“And what can I do with it if in the room there’s a line to take selfies with the painting, if there’s a bulletproof glass between me and the painting and the lights of the gallery prevents me from seeing the canvas?”
Since a small child I learned in school to recognize and value Tarsila do Amaral’s paintings, but they never put me closer to it, I never got closer to it’s huge idealistic pedestal, I wasn’t even told that I could do it. I speak like that because I know that my formative experience is common to most student who some (if any) contact with arts classes in their earlier years
And at August 2nd I got myself face to face with two of her most iconic paintings, Anthropophaghy and Abaporu. It would be dishonest on my behalf if I acted like my academic formation and my artistic interests kept me in the same childish level of innocence/ignorance after all these years. When I got the exposition “The color of Brazil” at the Arte museum of Rio (MAR), it’s wasn’t as a layman, much less as a someone who causally deals with art. I went there very interested in studying the involvement of the visitor and the experience museums proportionate to the public.
With Rio de Janeiro about to host the Olympic Games and the city full of tourists, there in the museum I found the same crowd filled with energy, joy and curiosity. Still, few of them were there due to the exposition opening that day with great brazilian artists displayed, many people walked around these works like they were the same as the others, which do not desserve less attention, but this absence of mind or indifference were na extension of environment. Located in the Mauá Square, now part of the Olympic Boulevard, the public divided itself between the MAR and Museum of Tomorrow in huge lines, maybe without knowing exactly what to expect from these institutions beyond the photos they were about to make with the artworks and the exotic architecture of both the museums.
What’s a museum?
Considering only what’s too obvious makes it easy to blame the public for not paying attention, for being too casual and superficial, however, it’s important to investigate how the museum gets involved in this experience.
An interesting starting point is to observe the image and the expected funtion assumed by museums nowadays. The secularization of the western society seems to be connected with the ascension of the museums as they come to have reverenced and meaningful objects and the religions face a symbolic emptying, therefore part of the value atributed to museums comes from a transference of this deep human need, be it psychological or spiritual, which we want solved by a secular art.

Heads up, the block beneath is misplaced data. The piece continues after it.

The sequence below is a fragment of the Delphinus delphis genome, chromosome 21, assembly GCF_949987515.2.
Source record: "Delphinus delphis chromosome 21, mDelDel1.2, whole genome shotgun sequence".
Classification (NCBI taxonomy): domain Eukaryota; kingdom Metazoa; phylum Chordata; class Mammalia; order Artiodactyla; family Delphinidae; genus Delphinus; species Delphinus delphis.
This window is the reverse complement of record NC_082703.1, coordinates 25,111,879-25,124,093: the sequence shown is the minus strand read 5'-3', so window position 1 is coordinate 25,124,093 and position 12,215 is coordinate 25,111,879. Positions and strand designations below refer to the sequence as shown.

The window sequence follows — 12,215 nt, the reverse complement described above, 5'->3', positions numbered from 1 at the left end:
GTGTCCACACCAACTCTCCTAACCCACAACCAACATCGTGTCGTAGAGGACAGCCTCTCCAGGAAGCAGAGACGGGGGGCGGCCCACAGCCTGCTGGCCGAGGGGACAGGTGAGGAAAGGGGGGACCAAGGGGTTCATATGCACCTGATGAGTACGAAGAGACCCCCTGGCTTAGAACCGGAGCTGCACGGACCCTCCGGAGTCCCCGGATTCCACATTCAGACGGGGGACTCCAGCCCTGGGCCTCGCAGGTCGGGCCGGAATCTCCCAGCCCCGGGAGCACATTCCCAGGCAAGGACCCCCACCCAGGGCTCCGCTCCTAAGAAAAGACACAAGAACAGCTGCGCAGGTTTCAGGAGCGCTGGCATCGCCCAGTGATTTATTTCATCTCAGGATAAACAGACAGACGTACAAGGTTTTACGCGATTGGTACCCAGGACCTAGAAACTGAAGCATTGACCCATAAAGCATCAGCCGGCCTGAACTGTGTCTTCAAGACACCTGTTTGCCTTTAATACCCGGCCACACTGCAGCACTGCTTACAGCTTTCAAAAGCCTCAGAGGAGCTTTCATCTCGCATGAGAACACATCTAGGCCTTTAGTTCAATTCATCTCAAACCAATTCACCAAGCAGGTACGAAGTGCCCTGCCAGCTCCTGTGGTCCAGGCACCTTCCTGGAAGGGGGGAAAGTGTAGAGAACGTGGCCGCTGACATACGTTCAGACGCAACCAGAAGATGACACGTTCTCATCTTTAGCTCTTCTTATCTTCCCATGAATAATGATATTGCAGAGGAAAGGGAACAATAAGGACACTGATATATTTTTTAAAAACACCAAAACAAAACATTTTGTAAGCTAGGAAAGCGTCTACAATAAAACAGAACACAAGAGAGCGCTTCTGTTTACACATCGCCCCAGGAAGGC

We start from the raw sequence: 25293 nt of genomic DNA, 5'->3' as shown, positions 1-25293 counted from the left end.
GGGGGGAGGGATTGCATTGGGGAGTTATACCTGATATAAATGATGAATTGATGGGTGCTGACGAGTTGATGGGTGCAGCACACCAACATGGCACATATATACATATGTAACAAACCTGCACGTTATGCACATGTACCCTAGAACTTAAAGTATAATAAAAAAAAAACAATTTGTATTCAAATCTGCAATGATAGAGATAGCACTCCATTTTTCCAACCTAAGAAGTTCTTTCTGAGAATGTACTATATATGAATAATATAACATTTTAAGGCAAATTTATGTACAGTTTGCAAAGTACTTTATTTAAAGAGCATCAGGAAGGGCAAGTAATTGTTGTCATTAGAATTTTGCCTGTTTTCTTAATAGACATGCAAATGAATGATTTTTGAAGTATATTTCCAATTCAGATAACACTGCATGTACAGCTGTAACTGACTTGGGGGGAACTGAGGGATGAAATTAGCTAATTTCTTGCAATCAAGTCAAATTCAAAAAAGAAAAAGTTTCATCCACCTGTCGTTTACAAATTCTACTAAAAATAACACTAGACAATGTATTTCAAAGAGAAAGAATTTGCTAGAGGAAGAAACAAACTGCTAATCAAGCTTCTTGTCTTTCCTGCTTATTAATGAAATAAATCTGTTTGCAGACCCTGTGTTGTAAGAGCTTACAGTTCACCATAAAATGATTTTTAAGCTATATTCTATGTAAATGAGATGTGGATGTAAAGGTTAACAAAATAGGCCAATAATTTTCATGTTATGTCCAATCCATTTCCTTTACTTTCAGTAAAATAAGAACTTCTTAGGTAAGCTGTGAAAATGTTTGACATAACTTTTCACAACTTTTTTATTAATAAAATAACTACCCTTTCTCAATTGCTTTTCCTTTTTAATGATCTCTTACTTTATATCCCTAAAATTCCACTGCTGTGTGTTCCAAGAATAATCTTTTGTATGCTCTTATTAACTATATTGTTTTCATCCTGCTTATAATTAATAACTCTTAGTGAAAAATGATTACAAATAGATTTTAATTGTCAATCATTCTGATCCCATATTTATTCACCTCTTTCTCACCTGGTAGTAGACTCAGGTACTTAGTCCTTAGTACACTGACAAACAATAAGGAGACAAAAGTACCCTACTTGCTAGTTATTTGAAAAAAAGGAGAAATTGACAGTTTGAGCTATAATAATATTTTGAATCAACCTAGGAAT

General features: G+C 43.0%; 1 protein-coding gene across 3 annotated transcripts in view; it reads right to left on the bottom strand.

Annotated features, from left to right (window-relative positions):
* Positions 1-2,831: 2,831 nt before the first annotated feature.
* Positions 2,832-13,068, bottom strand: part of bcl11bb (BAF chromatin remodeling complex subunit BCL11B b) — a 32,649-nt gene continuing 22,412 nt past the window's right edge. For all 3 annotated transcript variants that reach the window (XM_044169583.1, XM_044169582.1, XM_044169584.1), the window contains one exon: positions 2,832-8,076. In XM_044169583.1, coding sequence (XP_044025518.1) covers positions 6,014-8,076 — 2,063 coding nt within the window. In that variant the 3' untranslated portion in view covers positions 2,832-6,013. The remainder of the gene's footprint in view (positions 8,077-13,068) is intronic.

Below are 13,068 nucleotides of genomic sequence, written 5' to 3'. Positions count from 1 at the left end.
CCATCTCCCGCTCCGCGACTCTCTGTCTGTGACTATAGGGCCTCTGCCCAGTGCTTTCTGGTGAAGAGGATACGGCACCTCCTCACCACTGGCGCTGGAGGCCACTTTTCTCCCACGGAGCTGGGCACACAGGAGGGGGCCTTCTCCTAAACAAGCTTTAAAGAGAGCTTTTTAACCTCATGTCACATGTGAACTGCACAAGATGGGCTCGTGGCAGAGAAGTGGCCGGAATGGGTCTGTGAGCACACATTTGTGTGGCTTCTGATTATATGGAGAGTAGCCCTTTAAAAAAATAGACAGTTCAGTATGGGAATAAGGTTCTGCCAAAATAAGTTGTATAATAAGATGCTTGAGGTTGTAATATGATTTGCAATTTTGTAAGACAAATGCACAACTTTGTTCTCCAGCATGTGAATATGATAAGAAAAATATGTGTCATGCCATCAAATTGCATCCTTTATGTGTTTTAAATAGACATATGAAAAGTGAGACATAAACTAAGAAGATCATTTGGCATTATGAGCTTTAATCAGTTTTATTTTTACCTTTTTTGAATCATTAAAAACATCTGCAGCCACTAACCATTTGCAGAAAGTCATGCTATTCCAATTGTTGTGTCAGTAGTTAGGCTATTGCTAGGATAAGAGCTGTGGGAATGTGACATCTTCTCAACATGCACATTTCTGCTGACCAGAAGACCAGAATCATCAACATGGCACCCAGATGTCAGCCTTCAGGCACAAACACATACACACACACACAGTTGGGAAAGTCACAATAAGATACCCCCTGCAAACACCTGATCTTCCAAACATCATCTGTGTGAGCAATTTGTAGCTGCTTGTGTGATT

The consequence of this art valorization is the elevated status assigned to museums today as holders of a invaluable cultural patrimony and the obscene pricing of these originals hanged in museums and houses and galleries of certain millionaires. Something so important creates a complicated situation for the visitors who want to get closer and actually understand the importance of art to our lives. Complicated because we revere the museum and the things in it, we treasure all those works and we learn that only a few illuminated people can create those incredible objects, but how can we understand Tarsila if we consider her to be so different and superior? How can we dive in Di Cavalcanti’s paintings if we considers ourselves unable to do it because the essential can only be seen by specialists? In the museums the only help comes from these almost catalographic texts explaining the collection the small plates telling us about dates, artist and material.
At the museum, facing the vibrant colors of the huge cannibal I couldn’t care less about year, ink and owner. I see a huge and absurd creature in a simple, almost schematic, environment, with colors I know familiar to my daily life, but also familiar to everything official and canon about Brazil. And what can I do with it if in the room there’s a line to take selfies with the painting, if there’s a bulletproof glass between me and the painting and the lights of the gallery prevents me from seeing the canvas? I wait until they stop taking selfies and leave, but there’s no seat or something like that also, because apparently they didn’t think any viewer may need more time and confort to do a deeper evaluation of the painting.